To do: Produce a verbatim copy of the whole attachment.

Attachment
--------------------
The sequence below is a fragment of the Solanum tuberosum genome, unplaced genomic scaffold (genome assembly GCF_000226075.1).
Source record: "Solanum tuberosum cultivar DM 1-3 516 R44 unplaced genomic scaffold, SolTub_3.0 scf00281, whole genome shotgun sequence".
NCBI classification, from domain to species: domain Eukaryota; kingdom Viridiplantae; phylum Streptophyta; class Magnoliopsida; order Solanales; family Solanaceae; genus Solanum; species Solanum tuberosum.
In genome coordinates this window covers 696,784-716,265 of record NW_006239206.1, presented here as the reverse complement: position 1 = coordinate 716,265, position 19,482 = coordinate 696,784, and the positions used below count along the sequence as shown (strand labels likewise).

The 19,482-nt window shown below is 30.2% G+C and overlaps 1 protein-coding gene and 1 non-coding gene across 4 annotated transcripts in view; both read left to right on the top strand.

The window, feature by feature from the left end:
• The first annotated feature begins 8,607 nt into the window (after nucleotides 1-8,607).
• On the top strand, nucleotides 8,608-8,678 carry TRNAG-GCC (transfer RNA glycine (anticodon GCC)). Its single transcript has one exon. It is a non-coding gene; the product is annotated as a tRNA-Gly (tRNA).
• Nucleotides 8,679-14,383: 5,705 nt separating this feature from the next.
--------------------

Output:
The sequence below is a fragment of the Solanum tuberosum genome, unplaced genomic scaffold (genome assembly GCF_000226075.1).
Source record: "Solanum tuberosum cultivar DM 1-3 516 R44 unplaced genomic scaffold, SolTub_3.0 scf00281, whole genome shotgun sequence".
NCBI classification, from domain to species: domain Eukaryota; kingdom Viridiplantae; phylum Streptophyta; class Magnoliopsida; order Solanales; family Solanaceae; genus Solanum; species Solanum tuberosum.
In genome coordinates this window covers 696,784-716,265 of record NW_006239206.1, presented here as the reverse complement: position 1 = coordinate 716,265, position 19,482 = coordinate 696,784, and the positions used below count along the sequence as shown (strand labels likewise).

The 19,482-nt window shown below is 30.2% G+C and overlaps 1 protein-coding gene and 1 non-coding gene across 4 annotated transcripts in view; both read left to right on the top strand.

The window, feature by feature from the left end:
• The first annotated feature begins 8,607 nt into the window (after nucleotides 1-8,607).
• On the top strand, nucleotides 8,608-8,678 carry TRNAG-GCC (transfer RNA glycine (anticodon GCC)). Its single transcript has one exon. It is a non-coding gene; the product is annotated as a tRNA-Gly (tRNA).
• Nucleotides 8,679-14,383: 5,705 nt separating this feature from the next.